Alabama Gov. Tommy Tuberville should worry less about Colorado’s “abortion tourism”

If Tommy Tuberville, aka “Coach,” wants to prevent members of the U.S. military from having abortions in Colorado, he’ll have to become a constituent and vote here against our safe-haven abortion policies. Until then, the senator from Alabama will just have to live with the fact that he can’t control the reproductive choices of women in the U.S. military.

But Tuberville is prepared to die on this hill. Citing his disgust at the Department of Defense’s “abortion tourism,” Tuberville has been refusing for months to allow the U.S. Senate to process more than 200 promotions of Pentagon leaders both civilian and enlisted.

Alabama should be barred from future consideration of base expansions by the Department of Defense for this stunt. If members of the U.S. military aren’t trusted by a state’s leaders to make their own family planning and health care decisions, then the federal government should not trust those states with hosting our military bases, units, commands, or academies. Tuberville’s outlandish position is making a great case for Space Command not to go to Huntsville, and fueling rumors that President Joe Biden may decide to re-evaluate Huntsville based on more than just the small town’s cost of living and ties to NASA.

U.S. Sen. Michael Bennet called Tuberville’s hold on promotions unprecedented during a speech on the floor of the U.S. Senate, noting that never before have such ordinary military promotions been held hostage for political reasons. Bennet lambasted Tuberville for delaying important military readiness during a time of open war in Europe and growing hostilities with China.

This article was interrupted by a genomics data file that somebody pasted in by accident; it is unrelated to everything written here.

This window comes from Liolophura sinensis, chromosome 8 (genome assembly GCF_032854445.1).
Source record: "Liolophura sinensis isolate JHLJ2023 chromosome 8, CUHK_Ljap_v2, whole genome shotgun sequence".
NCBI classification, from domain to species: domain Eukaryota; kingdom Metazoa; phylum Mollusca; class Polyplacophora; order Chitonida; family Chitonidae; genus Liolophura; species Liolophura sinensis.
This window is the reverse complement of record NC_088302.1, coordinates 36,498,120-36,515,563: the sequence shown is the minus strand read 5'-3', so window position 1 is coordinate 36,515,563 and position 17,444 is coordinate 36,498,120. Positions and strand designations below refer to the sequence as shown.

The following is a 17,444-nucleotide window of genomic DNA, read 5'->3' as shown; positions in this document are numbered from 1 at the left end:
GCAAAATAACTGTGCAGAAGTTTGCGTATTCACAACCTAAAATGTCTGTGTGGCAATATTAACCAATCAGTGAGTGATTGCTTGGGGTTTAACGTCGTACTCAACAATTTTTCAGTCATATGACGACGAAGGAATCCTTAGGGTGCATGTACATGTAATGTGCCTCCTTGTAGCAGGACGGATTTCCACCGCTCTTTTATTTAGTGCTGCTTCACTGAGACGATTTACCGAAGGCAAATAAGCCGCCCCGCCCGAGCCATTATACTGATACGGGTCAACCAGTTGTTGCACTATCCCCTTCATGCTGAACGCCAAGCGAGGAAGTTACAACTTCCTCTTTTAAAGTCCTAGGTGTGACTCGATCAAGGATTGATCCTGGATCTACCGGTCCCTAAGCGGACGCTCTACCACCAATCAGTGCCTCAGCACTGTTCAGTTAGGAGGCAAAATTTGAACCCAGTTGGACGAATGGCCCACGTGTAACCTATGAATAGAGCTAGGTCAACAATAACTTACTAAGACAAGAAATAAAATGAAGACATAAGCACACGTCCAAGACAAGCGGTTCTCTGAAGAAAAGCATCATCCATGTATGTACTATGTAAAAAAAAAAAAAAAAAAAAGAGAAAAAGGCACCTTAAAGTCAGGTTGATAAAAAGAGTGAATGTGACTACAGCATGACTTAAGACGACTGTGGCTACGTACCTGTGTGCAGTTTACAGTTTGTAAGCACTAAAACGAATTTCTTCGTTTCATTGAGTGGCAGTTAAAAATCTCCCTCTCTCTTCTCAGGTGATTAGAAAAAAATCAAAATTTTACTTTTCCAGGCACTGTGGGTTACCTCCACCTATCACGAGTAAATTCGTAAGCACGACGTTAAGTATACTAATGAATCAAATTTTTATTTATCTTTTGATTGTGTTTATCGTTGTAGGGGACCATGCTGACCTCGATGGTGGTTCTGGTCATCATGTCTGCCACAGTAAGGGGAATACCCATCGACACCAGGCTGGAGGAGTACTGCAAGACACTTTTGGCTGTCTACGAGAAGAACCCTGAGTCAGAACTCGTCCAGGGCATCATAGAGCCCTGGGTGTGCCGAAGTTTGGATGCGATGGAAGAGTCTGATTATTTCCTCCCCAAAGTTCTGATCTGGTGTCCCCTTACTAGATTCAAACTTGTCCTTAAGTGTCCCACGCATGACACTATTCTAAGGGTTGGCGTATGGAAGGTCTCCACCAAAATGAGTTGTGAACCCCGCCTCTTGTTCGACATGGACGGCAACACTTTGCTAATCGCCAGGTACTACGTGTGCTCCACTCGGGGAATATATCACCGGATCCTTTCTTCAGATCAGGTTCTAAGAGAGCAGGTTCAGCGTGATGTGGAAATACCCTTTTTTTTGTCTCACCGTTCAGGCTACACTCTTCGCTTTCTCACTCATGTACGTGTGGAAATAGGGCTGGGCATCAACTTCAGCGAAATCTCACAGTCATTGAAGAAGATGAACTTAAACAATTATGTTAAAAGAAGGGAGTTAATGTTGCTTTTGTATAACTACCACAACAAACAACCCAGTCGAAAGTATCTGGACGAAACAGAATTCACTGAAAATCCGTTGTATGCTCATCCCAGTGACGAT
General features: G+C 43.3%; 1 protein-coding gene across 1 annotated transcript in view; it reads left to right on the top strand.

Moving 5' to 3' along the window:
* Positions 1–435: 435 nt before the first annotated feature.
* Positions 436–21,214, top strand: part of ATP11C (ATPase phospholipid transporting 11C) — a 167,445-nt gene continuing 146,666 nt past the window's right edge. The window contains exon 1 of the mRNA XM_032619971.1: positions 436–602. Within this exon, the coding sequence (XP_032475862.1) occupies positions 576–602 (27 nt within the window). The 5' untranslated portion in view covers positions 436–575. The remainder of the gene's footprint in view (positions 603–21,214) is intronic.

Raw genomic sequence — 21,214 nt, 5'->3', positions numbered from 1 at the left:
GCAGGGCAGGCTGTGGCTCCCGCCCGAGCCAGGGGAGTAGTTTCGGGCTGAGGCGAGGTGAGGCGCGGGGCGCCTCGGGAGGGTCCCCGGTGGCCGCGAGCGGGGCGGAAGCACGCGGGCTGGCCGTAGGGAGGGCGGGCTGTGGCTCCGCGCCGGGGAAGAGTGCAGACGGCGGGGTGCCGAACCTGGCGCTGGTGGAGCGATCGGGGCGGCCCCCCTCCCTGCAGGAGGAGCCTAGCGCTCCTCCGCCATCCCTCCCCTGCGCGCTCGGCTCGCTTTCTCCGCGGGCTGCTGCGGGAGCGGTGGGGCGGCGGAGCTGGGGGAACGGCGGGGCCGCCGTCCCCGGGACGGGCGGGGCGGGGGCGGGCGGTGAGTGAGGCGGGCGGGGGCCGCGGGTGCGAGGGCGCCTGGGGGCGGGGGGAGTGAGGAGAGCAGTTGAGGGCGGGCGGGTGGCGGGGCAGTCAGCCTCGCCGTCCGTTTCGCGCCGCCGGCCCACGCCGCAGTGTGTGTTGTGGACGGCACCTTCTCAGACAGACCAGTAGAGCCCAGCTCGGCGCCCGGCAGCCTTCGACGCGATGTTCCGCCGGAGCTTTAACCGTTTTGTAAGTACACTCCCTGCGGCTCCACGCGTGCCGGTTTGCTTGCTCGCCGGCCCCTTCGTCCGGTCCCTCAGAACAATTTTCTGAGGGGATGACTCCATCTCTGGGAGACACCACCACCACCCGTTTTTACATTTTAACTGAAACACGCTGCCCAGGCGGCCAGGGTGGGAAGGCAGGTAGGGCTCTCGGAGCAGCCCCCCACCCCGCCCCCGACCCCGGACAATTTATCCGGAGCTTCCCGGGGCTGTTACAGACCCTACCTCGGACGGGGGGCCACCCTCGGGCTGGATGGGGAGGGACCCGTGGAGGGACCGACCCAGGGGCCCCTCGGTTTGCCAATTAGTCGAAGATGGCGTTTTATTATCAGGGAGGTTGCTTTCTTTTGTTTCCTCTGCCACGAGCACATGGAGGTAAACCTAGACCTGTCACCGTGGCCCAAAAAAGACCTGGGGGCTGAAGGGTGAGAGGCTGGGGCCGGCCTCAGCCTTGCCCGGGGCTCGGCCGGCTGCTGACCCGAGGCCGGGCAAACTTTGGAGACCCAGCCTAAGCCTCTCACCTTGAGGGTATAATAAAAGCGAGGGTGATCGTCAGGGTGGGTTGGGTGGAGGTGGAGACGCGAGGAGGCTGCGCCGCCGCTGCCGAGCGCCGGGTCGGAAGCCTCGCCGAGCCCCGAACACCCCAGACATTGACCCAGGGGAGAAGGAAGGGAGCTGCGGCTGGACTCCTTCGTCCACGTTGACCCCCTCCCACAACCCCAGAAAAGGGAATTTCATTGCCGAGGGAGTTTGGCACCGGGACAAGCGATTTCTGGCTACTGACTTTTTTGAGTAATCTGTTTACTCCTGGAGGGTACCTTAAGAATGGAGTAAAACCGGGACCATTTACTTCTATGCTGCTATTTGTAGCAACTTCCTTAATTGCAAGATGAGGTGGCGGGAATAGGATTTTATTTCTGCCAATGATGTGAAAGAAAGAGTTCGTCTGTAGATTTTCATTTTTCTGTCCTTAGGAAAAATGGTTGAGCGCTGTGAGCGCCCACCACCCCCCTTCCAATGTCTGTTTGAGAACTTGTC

Tuberville’s fight with the Department of Defense began after the Supreme Court stripped pregnant women of their constitutional protections in the Dobbs decision. The Pentagon announced that existing military policy can allow women to take paid leave to travel for an abortion. The policy covers travel costs and up to 21 days of administrative absence for DOD employees in need of an abortion or other reproductive care. The policy also covers employees who want to accompany a spouse or dependent for abortion or reproductive care. The Department of Defense’s health system and the Veterans Administration have long performed abortions in cases defined by law as “covered abortions” because of rape, incest, or the life and health of the mother are endangered.

Tuberville would have us believe that he is only objecting to the DOD spending federal resources aiding and abetting non-covered abortions with travel expenses and paid leave, but his website makes it clear that his religious beliefs — “as a Christian” who “believes life begins at conception” — drive his public policy decisions. He also signed onto a brief in support of the Mississippi abortion ban before the Supreme Court. His radical views on abortion are no secret.

How far would “Coach,” as Tuberville refers to himself on his website, go to protect “the God-given rights of the unborn”? In the name of his religious beliefs would he force women in his home state to pee in a cup before boarding an airplane or crossing state lines? Would he confine or imprison women seeking abortions?

I wonder how young women in the University of Auburn’s ROTC programs feel about “Coach” these days. Simply put, Coach wants women serving in the military in his home state to be beholden to Alabama’s strict, newly-enforceable, abortion ban.

Bennet called hogwash on Tuberville’s attempt to claim his hold on promotions is not about controlling women serving in his home state.